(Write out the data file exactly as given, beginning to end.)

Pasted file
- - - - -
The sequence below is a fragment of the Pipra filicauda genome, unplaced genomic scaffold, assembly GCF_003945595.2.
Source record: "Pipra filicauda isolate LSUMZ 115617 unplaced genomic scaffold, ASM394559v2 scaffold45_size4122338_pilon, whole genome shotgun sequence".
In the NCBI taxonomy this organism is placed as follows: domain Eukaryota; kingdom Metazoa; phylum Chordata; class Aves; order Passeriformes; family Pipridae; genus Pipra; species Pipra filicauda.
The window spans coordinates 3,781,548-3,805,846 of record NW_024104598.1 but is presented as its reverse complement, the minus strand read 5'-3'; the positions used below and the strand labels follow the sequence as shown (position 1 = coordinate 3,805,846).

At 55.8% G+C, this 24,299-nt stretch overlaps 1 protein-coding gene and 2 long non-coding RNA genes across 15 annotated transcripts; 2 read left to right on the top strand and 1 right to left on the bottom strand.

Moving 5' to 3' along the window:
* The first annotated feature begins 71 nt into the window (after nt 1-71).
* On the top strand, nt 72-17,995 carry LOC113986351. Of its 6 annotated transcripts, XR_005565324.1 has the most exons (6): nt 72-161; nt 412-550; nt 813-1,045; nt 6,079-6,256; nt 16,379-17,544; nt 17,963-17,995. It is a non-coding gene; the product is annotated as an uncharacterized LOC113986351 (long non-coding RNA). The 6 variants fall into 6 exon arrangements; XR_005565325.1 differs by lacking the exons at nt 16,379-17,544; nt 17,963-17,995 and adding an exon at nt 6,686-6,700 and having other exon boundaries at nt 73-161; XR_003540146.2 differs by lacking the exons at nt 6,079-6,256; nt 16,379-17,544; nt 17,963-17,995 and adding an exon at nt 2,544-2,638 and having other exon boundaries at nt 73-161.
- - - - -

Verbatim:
The sequence below is a fragment of the Pipra filicauda genome, unplaced genomic scaffold, assembly GCF_003945595.2.
Source record: "Pipra filicauda isolate LSUMZ 115617 unplaced genomic scaffold, ASM394559v2 scaffold45_size4122338_pilon, whole genome shotgun sequence".
In the NCBI taxonomy this organism is placed as follows: domain Eukaryota; kingdom Metazoa; phylum Chordata; class Aves; order Passeriformes; family Pipridae; genus Pipra; species Pipra filicauda.
The window spans coordinates 3,781,548-3,805,846 of record NW_024104598.1 but is presented as its reverse complement, the minus strand read 5'-3'; the positions used below and the strand labels follow the sequence as shown (position 1 = coordinate 3,805,846).

At 55.8% G+C, this 24,299-nt stretch overlaps 1 protein-coding gene and 2 long non-coding RNA genes across 15 annotated transcripts; 2 read left to right on the top strand and 1 right to left on the bottom strand.

Moving 5' to 3' along the window:
* The first annotated feature begins 71 nt into the window (after nt 1-71).
* On the top strand, nt 72-17,995 carry LOC113986351. Of its 6 annotated transcripts, XR_005565324.1 has the most exons (6): nt 72-161; nt 412-550; nt 813-1,045; nt 6,079-6,256; nt 16,379-17,544; nt 17,963-17,995. It is a non-coding gene; the product is annotated as an uncharacterized LOC113986351 (long non-coding RNA). The 6 variants fall into 6 exon arrangements; XR_005565325.1 differs by lacking the exons at nt 16,379-17,544; nt 17,963-17,995 and adding an exon at nt 6,686-6,700 and having other exon boundaries at nt 73-161; XR_003540146.2 differs by lacking the exons at nt 6,079-6,256; nt 16,379-17,544; nt 17,963-17,995 and adding an exon at nt 2,544-2,638 and having other exon boundaries at nt 73-161.